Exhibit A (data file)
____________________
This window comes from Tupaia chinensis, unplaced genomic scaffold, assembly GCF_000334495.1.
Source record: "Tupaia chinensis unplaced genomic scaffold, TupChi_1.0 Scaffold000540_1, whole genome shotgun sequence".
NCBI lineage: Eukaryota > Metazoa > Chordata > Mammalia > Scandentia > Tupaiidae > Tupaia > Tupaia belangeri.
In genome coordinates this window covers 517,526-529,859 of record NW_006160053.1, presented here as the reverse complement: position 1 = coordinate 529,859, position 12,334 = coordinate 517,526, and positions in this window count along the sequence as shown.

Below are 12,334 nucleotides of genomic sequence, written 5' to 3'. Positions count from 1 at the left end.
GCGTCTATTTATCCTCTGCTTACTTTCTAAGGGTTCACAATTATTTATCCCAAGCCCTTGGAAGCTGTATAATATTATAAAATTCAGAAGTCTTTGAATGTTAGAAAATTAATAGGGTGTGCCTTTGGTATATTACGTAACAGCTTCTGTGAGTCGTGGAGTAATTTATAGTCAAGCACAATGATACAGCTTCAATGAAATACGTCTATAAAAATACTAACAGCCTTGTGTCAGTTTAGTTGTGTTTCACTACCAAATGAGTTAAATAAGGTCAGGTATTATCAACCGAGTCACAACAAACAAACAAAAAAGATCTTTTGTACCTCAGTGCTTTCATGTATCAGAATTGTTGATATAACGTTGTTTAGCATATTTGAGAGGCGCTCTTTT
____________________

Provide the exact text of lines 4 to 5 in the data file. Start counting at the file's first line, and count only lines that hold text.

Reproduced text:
In genome coordinates this window covers 517,526-529,859 of record NW_006160053.1, presented here as the reverse complement: position 1 = coordinate 529,859, position 12,334 = coordinate 517,526, and positions in this window count along the sequence as shown.

Below are 12,334 nucleotides of genomic sequence, written 5' to 3'. Positions count from 1 at the left end.